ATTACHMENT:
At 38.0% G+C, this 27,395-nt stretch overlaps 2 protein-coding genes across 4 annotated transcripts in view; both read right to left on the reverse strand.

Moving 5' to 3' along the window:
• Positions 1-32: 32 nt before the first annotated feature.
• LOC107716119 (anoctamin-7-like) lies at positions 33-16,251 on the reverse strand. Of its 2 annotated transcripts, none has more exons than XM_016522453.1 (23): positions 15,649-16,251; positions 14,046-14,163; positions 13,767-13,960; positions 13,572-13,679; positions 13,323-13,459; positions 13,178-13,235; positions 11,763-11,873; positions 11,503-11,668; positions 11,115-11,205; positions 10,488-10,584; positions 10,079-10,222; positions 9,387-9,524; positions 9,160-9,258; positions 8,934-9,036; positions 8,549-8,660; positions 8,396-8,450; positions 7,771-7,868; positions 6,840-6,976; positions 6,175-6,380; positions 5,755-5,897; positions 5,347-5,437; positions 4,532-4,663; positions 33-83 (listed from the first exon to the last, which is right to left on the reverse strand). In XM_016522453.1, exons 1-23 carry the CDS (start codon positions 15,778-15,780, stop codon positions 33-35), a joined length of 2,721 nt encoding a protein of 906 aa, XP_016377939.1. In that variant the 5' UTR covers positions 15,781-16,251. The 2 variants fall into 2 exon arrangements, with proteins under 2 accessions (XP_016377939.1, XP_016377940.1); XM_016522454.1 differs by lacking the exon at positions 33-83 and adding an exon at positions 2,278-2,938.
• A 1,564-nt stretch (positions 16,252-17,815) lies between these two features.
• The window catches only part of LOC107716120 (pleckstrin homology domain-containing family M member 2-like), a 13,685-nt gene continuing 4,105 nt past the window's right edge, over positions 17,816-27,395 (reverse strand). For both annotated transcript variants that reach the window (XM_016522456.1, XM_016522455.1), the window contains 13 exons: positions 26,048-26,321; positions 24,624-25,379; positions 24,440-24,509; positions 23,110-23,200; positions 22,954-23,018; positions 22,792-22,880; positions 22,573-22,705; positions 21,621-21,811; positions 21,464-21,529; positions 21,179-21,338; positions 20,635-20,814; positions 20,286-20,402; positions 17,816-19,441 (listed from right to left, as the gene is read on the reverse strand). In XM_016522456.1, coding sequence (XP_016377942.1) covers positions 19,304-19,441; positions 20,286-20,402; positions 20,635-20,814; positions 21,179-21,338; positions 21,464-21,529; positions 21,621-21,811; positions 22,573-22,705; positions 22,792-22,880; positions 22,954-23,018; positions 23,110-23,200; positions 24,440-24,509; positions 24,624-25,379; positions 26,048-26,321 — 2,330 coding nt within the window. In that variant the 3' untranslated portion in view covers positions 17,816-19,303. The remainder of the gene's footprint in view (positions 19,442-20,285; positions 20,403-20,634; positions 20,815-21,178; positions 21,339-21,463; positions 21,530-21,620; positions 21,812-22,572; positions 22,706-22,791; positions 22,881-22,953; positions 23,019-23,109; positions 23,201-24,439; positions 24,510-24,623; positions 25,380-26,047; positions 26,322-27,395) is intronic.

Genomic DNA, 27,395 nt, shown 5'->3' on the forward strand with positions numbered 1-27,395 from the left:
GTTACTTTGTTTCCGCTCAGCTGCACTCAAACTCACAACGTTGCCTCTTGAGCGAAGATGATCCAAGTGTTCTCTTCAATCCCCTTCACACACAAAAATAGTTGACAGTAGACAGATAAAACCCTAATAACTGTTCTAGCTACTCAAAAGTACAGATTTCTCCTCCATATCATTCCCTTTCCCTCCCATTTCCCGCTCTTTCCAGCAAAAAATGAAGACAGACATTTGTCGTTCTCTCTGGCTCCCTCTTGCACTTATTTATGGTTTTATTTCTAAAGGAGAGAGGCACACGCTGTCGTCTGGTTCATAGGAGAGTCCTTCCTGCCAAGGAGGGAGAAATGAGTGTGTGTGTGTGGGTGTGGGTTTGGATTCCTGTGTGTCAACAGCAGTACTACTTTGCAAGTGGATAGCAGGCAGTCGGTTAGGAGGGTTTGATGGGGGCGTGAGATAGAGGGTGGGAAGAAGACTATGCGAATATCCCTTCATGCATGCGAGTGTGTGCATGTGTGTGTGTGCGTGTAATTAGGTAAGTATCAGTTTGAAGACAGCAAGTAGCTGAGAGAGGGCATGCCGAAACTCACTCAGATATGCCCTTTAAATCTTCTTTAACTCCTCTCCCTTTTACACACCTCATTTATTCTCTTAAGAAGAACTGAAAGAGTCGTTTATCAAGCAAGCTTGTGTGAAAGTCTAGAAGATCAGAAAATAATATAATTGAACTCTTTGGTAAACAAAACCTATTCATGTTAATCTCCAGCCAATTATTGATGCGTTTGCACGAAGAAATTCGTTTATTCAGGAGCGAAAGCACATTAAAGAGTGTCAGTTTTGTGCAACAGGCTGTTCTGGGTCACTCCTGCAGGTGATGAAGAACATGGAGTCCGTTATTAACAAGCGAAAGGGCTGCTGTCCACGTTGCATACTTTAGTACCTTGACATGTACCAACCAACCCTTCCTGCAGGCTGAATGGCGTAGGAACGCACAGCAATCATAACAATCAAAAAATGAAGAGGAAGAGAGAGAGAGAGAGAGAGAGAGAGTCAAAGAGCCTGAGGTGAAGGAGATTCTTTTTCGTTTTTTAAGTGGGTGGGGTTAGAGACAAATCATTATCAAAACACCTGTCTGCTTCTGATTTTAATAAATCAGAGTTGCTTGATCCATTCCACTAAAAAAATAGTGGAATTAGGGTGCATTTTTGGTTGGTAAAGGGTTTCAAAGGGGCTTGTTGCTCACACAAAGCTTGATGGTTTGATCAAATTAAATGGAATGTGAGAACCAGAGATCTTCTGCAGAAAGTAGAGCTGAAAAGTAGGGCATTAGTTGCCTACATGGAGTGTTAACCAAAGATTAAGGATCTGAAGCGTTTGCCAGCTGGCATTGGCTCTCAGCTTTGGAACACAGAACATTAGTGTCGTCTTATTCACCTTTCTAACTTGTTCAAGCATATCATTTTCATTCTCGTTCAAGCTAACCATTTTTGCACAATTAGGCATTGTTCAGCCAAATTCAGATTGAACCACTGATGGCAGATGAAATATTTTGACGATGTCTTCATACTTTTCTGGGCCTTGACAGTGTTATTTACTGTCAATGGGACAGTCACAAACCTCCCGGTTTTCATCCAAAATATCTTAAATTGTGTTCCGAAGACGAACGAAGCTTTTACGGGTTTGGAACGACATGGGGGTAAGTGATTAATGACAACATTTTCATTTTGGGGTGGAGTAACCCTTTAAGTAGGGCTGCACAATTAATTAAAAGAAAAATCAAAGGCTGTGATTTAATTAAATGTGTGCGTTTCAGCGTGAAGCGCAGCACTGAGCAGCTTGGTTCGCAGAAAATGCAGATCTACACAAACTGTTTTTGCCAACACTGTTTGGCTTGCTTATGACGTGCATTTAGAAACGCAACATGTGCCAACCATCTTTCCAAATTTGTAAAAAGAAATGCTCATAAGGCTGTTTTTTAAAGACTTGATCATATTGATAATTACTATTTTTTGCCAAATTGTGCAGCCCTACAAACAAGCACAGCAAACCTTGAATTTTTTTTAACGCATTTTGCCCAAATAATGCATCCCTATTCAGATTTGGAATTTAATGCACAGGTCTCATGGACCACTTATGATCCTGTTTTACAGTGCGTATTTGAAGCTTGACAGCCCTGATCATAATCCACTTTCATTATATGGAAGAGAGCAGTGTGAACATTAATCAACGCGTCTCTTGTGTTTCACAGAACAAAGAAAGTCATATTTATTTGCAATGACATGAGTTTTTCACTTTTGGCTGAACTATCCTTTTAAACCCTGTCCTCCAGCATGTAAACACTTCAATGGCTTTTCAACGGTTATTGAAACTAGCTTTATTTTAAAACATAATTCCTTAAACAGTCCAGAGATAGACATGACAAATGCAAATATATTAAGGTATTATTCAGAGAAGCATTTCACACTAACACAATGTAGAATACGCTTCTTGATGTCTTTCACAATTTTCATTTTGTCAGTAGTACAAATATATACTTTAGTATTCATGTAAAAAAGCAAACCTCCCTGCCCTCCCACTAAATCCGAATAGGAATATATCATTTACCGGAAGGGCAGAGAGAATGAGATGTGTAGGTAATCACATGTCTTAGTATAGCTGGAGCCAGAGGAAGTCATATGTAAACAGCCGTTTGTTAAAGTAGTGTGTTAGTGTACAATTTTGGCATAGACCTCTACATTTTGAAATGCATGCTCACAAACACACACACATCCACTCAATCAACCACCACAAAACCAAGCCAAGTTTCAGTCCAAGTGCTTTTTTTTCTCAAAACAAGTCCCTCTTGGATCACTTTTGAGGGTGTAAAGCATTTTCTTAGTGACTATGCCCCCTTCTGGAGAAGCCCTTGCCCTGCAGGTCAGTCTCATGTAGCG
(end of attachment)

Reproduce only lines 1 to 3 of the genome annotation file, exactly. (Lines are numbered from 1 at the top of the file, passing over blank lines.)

At 38.0% G+C, this 27,395-nt stretch overlaps 2 protein-coding genes across 4 annotated transcripts in view; both read right to left on the reverse strand.

Moving 5' to 3' along the window:
• Positions 1-32: 32 nt before the first annotated feature.